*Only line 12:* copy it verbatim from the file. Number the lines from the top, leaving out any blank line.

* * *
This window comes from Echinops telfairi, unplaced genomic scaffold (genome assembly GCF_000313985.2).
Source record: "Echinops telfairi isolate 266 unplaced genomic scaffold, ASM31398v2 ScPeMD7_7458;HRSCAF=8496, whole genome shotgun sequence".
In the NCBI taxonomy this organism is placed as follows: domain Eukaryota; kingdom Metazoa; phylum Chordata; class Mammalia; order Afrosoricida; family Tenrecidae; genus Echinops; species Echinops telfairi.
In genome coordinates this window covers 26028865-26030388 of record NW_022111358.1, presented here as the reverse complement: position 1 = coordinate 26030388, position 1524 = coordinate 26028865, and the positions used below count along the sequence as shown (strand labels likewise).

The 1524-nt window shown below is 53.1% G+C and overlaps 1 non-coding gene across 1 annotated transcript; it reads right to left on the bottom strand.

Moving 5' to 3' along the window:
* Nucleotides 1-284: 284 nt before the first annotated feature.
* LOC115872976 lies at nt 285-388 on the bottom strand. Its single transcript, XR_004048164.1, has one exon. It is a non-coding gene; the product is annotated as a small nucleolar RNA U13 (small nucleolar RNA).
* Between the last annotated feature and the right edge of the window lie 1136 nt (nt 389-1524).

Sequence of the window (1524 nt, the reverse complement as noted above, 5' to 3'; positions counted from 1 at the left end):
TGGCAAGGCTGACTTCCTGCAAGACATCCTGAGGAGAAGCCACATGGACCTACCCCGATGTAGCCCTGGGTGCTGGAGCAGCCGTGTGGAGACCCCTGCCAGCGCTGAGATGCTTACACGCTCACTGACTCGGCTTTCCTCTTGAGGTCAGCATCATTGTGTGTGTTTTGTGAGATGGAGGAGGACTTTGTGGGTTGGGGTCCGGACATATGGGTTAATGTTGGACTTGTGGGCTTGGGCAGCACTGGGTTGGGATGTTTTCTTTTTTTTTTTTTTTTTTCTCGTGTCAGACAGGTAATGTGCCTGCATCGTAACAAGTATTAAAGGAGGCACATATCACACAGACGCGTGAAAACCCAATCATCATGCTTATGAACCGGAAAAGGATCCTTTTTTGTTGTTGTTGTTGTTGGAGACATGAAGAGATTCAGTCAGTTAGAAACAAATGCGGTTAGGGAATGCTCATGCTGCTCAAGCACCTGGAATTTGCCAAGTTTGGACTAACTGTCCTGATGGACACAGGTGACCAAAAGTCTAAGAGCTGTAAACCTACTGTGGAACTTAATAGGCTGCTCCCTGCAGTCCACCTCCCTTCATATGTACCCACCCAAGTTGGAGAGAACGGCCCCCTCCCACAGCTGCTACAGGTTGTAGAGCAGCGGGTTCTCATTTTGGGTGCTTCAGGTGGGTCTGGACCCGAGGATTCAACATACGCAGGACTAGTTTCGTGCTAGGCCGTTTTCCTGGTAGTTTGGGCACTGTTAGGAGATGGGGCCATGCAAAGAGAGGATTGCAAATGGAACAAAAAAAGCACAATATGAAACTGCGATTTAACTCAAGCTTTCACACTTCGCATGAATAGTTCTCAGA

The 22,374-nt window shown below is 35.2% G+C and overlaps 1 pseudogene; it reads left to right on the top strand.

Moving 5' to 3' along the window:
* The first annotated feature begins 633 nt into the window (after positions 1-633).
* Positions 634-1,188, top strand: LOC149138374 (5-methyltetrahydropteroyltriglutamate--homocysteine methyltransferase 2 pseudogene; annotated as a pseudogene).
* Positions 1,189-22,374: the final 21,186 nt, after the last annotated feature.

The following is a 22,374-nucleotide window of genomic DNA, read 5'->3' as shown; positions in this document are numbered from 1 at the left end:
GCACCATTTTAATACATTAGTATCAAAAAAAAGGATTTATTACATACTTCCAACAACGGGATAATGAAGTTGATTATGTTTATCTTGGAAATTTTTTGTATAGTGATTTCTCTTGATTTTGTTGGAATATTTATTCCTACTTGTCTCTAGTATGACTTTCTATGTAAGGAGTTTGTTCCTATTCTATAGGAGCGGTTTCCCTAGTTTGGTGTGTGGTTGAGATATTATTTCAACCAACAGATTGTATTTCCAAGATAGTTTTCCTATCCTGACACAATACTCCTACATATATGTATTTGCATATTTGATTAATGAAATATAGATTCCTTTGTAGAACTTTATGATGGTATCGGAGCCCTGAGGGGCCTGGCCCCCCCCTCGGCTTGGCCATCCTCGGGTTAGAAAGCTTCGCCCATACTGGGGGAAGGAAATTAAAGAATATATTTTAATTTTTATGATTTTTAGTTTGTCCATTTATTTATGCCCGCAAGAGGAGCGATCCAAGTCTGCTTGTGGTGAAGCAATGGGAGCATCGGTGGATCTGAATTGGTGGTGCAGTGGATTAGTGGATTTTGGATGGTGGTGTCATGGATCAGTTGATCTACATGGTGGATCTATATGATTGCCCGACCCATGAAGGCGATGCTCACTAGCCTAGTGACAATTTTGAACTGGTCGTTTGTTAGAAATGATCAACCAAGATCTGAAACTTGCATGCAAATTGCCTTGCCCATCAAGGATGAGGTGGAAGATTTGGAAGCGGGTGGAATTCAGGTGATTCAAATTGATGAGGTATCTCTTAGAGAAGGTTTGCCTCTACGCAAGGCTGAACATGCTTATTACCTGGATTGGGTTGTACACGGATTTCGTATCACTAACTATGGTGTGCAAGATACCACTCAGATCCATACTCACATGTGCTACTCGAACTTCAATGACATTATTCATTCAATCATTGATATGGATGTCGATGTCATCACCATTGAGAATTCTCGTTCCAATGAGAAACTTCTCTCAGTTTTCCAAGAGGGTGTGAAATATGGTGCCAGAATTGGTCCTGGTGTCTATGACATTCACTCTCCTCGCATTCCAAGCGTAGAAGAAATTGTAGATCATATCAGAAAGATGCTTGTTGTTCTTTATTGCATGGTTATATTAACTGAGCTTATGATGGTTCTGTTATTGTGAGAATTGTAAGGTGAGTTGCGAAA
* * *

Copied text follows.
The 22,374-nt window shown below is 35.2% G+C and overlaps 1 pseudogene; it reads left to right on the top strand.